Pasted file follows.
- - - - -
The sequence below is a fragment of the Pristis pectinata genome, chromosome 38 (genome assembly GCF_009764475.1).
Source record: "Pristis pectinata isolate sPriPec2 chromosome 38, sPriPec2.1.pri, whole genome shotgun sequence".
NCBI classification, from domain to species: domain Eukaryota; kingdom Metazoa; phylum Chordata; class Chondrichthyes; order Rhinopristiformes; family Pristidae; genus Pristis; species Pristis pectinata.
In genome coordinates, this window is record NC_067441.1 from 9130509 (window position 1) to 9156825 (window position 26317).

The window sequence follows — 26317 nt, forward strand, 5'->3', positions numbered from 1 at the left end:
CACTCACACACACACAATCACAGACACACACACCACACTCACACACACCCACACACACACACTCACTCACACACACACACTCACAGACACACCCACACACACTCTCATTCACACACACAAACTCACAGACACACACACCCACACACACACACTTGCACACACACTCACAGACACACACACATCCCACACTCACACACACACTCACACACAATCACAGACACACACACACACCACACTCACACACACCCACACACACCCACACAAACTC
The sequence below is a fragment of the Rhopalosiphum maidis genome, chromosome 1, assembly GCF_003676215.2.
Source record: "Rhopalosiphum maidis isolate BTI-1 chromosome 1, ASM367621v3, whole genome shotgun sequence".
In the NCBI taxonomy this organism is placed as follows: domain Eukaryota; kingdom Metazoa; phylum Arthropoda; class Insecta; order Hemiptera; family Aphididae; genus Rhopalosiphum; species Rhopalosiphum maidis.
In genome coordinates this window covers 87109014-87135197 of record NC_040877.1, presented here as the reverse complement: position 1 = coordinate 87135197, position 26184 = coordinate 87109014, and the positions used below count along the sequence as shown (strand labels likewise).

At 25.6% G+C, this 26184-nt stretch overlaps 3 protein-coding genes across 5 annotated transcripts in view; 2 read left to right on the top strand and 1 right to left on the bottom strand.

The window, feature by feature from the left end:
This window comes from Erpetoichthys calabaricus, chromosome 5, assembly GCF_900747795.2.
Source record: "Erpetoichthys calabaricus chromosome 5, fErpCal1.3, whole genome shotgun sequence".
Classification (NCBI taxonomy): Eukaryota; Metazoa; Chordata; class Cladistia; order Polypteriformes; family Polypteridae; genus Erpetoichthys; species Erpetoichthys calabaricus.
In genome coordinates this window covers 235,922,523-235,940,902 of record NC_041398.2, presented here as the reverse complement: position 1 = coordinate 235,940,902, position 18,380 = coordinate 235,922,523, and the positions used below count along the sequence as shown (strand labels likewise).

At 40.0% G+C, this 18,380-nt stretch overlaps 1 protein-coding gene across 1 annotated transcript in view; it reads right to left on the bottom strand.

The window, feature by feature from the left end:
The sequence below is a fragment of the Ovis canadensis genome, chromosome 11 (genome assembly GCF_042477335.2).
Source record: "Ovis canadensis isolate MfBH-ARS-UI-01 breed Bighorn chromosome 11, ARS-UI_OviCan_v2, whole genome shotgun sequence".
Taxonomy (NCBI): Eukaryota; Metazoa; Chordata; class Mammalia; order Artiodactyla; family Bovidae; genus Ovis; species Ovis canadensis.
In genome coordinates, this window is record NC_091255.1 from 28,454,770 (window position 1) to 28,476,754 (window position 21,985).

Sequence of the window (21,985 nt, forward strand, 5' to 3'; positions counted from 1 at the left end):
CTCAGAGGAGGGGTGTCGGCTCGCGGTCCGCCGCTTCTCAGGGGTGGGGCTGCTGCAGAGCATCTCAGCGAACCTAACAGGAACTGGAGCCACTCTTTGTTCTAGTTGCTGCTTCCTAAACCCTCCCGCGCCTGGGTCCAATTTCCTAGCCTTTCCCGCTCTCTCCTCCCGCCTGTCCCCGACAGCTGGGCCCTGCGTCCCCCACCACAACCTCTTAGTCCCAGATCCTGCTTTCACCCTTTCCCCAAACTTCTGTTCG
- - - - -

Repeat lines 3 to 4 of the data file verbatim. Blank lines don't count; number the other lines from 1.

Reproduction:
NCBI classification, from domain to species: domain Eukaryota; kingdom Metazoa; phylum Chordata; class Chondrichthyes; order Rhinopristiformes; family Pristidae; genus Pristis; species Pristis pectinata.
In genome coordinates, this window is record NC_067441.1 from 9130509 (window position 1) to 9156825 (window position 26317).